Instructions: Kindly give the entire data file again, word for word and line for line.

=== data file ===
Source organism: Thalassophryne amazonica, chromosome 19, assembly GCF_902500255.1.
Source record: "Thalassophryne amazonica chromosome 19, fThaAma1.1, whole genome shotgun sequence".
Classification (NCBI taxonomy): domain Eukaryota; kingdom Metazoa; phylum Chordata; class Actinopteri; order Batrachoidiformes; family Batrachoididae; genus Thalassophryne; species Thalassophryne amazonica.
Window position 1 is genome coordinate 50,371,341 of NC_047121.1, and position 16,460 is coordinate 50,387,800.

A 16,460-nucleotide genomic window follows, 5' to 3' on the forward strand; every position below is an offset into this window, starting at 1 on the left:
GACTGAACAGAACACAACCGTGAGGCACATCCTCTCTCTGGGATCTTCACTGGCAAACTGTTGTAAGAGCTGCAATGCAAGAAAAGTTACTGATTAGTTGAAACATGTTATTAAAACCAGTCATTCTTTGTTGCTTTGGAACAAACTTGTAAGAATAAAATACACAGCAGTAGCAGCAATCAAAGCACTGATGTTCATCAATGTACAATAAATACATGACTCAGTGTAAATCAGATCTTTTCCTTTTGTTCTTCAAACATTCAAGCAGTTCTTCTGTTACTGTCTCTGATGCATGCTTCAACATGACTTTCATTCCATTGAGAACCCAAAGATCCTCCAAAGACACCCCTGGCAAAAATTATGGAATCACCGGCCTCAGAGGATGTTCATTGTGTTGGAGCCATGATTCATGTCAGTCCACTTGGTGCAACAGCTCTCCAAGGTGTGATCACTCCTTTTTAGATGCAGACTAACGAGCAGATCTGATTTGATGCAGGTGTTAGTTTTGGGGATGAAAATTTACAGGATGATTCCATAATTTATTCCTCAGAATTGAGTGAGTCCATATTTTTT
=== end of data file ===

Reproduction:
Source organism: Thalassophryne amazonica, chromosome 19, assembly GCF_902500255.1.
Source record: "Thalassophryne amazonica chromosome 19, fThaAma1.1, whole genome shotgun sequence".
Classification (NCBI taxonomy): domain Eukaryota; kingdom Metazoa; phylum Chordata; class Actinopteri; order Batrachoidiformes; family Batrachoididae; genus Thalassophryne; species Thalassophryne amazonica.
Window position 1 is genome coordinate 50,371,341 of NC_047121.1, and position 16,460 is coordinate 50,387,800.

A 16,460-nucleotide genomic window follows, 5' to 3' on the forward strand; every position below is an offset into this window, starting at 1 on the left:
GACTGAACAGAACACAACCGTGAGGCACATCCTCTCTCTGGGATCTTCACTGGCAAACTGTTGTAAGAGCTGCAATGCAAGAAAAGTTACTGATTAGTTGAAACATGTTATTAAAACCAGTCATTCTTTGTTGCTTTGGAACAAACTTGTAAGAATAAAATACACAGCAGTAGCAGCAATCAAAGCACTGATGTTCATCAATGTACAATAAATACATGACTCAGTGTAAATCAGATCTTTTCCTTTTGTTCTTCAAACATTCAAGCAGTTCTTCTGTTACTGTCTCTGATGCATGCTTCAACATGACTTTCATTCCATTGAGAACCCAAAGATCCTCCAAAGACACCCCTGGCAAAAATTATGGAATCACCGGCCTCAGAGGATGTTCATTGTGTTGGAGCCATGATTCATGTCAGTCCACTTGGTGCAACAGCTCTCCAAGGTGTGATCACTCCTTTTTAGATGCAGACTAACGAGCAGATCTGATTTGATGCAGGTGTTAGTTTTGGGGATGAAAATTTACAGGATGATTCCATAATTTATTCCTCAGAATTGAGTGAGTCCATATTTTTT